High court turns down same-sex harassment

WASHINGTON — WASHINGTON -- Does a male worker break the law by using aggressive sexual gestures toward another worker? The answer seems to be no -- if the other worker is also a man. That is the answer the Supreme Court refused yesterday to second-guess.

In a brief order, the court bypassed a Texas man's appeal that claimed that his male boss and another man on the job touched him repeatedly in a rough sexual way, because they thought he did not act enough like a man.


At one point, they sneaked up on their target, grabbed him by the ankles and held him upside down while rubbing and poking his body. In reaction, the company forced his boss into retirement and fired the co-worker. The gesture also led to the legal test case that ended yesterday.

In recent years, the Supreme Court has made it clear that conduct of that kind would amount to illegal sexual harassment, if a man did it to a female co-worker. The theory is that gestures of a sexual nature create a "hostile work environment" of the worker who is the target.


The Equal Employment Opportunity Commission has received cases in which a male worker complained of harassing conduct by a male supervisor or a co-worker. The EEOC has treated those as valid claims under federal civil rights law -- but only if the target had been singled out because he was a man. "If a hostile work environment is created [for the worker] because of that worker's sex, the legal standards are the same," regardless of the sex of either party, an EEOC spokesman said.

A federal appeals court, in a ruling that appears close to EEOC policy, decided in December that even if harassment has sexual overtones, federal law does not cover incidents in which the harasser and the target are both men -- unless there is proof that the target was treated differently because of his sex.

There was no proof of discrimination, the appeals court found, in the case of Richard A. Giddens, a former machinery operator at a Shell Oil Co. refinery in Odessa, Texas.

Mr. Giddens complained in his lawsuit that, for 2 1/2 years, he was subjected to an "ordeal" of harassment from his shift supervisor and another worker. He said they had singled him out because of his personal characteristics: a softness in his demeanor, and a lack of aggressiveness. Since they disapproved of those characteristics, he contended, they created a "hostile work environment" for him.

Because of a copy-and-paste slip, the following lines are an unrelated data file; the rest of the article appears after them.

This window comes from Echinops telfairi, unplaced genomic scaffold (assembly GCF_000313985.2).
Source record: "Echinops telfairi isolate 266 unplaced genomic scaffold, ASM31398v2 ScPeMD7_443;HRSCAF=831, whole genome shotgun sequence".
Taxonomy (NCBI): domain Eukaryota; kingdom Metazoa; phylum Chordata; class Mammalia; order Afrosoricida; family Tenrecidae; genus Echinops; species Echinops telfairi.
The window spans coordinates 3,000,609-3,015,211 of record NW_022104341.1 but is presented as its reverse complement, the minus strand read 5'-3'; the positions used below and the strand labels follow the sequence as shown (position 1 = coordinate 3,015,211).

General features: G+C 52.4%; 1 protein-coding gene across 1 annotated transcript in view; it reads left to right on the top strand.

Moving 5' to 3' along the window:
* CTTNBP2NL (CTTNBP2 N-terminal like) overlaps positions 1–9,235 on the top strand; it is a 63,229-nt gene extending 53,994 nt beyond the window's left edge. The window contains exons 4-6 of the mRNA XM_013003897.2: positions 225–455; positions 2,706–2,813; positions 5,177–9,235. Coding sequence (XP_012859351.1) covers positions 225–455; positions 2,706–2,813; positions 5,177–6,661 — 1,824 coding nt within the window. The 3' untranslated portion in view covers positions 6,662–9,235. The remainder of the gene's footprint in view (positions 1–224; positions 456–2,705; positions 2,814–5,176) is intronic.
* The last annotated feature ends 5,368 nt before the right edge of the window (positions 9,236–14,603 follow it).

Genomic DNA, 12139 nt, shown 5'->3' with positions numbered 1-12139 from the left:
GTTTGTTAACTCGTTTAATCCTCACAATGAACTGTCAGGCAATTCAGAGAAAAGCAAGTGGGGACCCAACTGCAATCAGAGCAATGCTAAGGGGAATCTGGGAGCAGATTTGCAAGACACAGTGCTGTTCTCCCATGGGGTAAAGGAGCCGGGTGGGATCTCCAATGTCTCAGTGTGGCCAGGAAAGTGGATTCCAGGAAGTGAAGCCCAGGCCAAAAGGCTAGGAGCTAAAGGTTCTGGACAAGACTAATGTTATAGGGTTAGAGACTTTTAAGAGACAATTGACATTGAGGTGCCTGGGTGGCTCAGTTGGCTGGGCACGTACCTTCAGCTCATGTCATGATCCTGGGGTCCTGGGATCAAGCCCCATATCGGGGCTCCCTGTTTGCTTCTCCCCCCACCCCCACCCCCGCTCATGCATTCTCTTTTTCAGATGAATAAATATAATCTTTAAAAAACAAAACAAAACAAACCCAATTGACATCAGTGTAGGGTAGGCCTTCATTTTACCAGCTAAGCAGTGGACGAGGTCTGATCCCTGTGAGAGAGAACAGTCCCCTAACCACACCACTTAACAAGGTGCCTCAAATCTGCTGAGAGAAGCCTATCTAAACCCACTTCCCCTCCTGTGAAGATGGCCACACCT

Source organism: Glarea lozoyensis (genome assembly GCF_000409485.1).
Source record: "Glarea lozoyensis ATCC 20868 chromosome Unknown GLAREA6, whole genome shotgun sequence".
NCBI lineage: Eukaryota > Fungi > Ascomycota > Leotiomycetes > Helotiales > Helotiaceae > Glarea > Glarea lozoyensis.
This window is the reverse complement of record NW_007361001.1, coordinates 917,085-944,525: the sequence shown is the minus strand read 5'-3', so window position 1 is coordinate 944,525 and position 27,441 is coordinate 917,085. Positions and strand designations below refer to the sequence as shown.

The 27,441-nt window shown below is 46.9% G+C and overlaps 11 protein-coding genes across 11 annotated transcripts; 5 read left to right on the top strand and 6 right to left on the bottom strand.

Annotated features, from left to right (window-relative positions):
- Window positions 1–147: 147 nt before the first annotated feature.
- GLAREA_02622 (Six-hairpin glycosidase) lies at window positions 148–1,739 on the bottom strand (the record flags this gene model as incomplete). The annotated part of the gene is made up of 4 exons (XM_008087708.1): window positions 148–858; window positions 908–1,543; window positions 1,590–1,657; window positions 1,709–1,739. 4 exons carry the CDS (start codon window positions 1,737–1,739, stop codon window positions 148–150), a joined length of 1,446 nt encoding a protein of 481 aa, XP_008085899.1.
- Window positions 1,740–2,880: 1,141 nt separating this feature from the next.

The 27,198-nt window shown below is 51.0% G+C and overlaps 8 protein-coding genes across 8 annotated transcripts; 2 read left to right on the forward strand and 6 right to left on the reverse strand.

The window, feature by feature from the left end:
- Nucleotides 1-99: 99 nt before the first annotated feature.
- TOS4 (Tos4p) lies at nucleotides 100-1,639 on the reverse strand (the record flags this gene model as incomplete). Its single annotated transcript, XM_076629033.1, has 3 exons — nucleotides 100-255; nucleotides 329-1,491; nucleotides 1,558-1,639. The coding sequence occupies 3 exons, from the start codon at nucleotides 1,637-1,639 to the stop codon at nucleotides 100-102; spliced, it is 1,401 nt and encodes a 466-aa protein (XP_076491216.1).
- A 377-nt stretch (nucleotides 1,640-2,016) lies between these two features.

He contended that he had twice complained to the management about the rough gestures, but that nothing was done. Only after a final incident, the sneak attack in February 1991, did management act against the two harassers, Mr. Giddens said.

A jury found that he had suffered no loss of employment status or benefits because of the gestures, and thus ruled that he was not a victim of discrimination.

His unsuccessful appeal to the Supreme Court, however, said he was claiming only that he was harassed in a sexual way, making the workplace hostile for him, not that he suffered any explicit loss of job rights.

As usual, the Supreme Court gave no reason for turning aside his appeal.


The justices granted review of no new cases yesterday, leaving their current docket still rather thin. The sparse docket prompted one member of the court to speak out sarcastically about the light workload the justices have arranged for themselves.

"Given the current state of our docket," Justice John Paul Stevens wrote in a brief opinion, there is "a peculiar irony" in the court's use of an argument about its "scarce resources." That was the reason the court gave for blocking any further free appeals by a California man who had failed to get the court to hear 23 legal pleas in recent years, without paying the filing fees.

In another order, the court rejected an appeal by the Resolution Trust Corp., the federal agency that takes over failing thrifts, arguing that it should not be subject to lawsuits in federal court for mismanaging the business of a thrift it has taken over. A lower federal court said such mismanagement could lead directly to federal court, without first letting the agency itself review the claim.

The court also turned aside an attempt by the city of San Diego to defend its right to have a Christian cross stand in a city park on a hilltop overlooking the city. A federal appeals court found that monument unconstitutional, but only under California's state constitution, not the U.S. Constitution.